The Order of Barristers
Seattle University’s Moot Court Board seeks your application for The Order of Barristers. The Order of Barristers is a national honorary organization whose purpose is the encouragement of oral advocacy and brief writing skills through effective law school oral advocacy programs. The Order seeks to improve these programs through interscholastic sharing of ideas, information, and resources. The Order also provides national recognition for individuals who have excelled in advocacy and service at their respective schools. Moot Court Board spearheads the nomination process for Seattle University School of Law by identifying and nominating a certain number of students for admission into the national Order of Barristers.
To be eligible for nomination, you must be graduating in May 2014. Nomination selection is based upon points earned for activities including Moot Court Board membership, Dispute Resolution Board membership, participating as a bailiff, participating as a witness, competing in in-house, regional, and national competitions, and completing certain law school courses.
The top point earners are nominated by the Moot Court Board to the National Order of Barristers and invited to the Moot Court Board’s Annual Banquet in April of 2014.
Applications will be available beginning in the early March of 2014, and will be due in late March of 2014. In February, you may obtain an electronic copy of the application by joining the "Moot Court Sign-Up Page" on TWEN and downloading the application listed under the “Order of the Barristers” subsection.
If you have any questions, please see the FAQ below or contact the Moot Court Board Executive Secretary.
Is Order of Barristers only for students who have won Moot Court and/or Dispute Resolution competitions?
No - Participation (either as a competitor, bailiff, witness) in these competitions will earn points. It doesn’t matter if you won. Students can also earn points for membership on either the Moot Court Board or Dispute Resolution Board and for taking certain advocacy classes (see the application for a non-inclusive list)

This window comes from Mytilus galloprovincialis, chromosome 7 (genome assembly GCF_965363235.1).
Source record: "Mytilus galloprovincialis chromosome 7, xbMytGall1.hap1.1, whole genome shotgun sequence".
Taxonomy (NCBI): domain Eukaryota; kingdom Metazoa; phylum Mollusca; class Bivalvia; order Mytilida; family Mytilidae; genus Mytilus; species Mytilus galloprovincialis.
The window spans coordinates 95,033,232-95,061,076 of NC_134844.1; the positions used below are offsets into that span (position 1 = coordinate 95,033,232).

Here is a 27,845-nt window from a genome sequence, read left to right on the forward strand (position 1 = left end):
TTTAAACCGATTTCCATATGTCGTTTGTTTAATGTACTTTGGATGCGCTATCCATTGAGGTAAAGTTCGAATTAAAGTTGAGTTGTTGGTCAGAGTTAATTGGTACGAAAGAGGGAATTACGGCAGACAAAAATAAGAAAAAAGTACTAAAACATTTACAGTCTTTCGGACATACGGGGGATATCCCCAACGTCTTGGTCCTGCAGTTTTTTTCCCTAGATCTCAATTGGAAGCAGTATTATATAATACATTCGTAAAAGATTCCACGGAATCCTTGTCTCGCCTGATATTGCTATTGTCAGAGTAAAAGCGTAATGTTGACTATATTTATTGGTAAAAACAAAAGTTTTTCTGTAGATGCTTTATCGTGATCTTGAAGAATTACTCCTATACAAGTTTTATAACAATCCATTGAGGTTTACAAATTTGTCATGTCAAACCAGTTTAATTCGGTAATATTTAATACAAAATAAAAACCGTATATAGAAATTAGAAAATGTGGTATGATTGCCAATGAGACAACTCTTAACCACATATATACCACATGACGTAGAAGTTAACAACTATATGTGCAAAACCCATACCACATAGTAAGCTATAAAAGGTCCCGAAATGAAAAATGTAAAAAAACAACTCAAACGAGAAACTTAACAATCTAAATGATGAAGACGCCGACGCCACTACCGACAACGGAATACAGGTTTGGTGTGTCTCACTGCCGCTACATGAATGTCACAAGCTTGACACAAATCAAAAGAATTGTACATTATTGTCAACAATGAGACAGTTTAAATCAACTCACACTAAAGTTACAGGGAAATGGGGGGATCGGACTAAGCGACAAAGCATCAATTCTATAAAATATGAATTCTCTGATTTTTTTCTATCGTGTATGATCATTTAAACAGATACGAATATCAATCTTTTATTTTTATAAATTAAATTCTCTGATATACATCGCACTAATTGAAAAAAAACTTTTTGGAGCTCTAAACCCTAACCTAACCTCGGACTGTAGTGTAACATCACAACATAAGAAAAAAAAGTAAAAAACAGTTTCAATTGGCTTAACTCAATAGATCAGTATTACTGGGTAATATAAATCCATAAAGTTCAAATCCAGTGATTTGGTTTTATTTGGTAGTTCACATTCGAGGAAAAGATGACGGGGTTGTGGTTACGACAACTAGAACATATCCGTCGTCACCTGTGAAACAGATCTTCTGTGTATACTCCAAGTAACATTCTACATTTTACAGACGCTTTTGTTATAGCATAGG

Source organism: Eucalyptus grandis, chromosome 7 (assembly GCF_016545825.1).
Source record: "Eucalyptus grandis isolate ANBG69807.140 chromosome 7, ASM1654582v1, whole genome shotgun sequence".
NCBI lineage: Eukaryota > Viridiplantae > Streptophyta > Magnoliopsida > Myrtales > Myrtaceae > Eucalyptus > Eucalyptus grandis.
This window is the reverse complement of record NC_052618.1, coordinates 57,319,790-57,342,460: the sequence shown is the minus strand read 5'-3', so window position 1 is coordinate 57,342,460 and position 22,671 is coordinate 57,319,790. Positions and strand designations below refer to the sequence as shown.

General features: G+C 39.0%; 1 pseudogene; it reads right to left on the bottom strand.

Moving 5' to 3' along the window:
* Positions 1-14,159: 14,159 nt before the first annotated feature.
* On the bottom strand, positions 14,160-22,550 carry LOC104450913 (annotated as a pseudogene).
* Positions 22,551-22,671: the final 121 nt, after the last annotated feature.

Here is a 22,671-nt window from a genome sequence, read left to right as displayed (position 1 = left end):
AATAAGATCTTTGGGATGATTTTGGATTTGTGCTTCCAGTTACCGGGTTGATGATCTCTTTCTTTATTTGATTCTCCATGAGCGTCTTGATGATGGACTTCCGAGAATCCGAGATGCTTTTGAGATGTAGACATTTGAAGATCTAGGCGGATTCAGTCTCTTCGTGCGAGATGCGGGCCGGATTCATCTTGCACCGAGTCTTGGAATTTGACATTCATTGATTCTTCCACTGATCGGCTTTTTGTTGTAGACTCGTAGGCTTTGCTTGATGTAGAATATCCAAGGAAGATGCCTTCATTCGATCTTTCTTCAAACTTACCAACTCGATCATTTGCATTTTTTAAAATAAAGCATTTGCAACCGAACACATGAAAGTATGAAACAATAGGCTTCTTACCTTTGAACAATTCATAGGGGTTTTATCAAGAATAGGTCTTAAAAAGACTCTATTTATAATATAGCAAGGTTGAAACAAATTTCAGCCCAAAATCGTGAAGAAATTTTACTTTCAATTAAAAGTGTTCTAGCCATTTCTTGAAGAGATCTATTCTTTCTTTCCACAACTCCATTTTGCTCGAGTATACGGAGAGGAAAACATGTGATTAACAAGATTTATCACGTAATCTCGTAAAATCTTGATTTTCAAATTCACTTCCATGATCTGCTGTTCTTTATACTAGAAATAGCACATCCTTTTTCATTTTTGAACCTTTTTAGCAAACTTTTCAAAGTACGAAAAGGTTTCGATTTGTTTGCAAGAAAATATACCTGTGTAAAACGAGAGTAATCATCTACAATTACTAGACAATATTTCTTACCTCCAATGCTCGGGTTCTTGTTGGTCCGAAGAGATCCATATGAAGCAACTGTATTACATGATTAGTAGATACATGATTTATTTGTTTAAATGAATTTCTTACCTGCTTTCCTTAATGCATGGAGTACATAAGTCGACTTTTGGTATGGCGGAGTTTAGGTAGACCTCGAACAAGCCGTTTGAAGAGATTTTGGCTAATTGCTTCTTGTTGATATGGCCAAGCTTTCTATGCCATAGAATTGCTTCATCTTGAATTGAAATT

Can I get points for other advocacy classes not listed?
Possibly. The list is a non-inclusive list. On your application, list other classes you have taken that you believe would qualify. The scoring committee will look at the course description to see if it meets the advocacy criteria.
Can I get points for my Evidence class?
No. You cannot get points for required classes. Evidence is a required course for all students (like Con Law and Legal Writing I & II).
Can I get points for an externship, Inns of Court, or a job I had while in law school?
Can I submit my application by e-mail?
No - All applications must be submitted in hard copy - signed by the applicant. Applications must be placed in the Moot Court lockbox, which is outside the Moot Court office.
Does my application have to be typed?
No - All it has to be is legible. Handwritten application forms are acceptable. The application is only used by the scoring committee to tally points. The application form is not submitted with the nominations – only the list of names.
Should I submit my resume or a cover letter with my application?
No - Only the application will be considered.
What if I am participating in a competition after the deadline?
You may list the competition and the Administrators will consider it. However, typically, you cannot receive points for participation that hasn’t occurred by the application deadline because all participation must be verified. We cannot verify participation that has not yet occurred.
What if I don’t remember the exact date of a competition I participated in?
Provide as much information about the competition as you can. You may also check the "last modified" dates on any notes or computer documents you prepared in association with a particular competition to help refresh your memory. Consult old calendars or datebooks.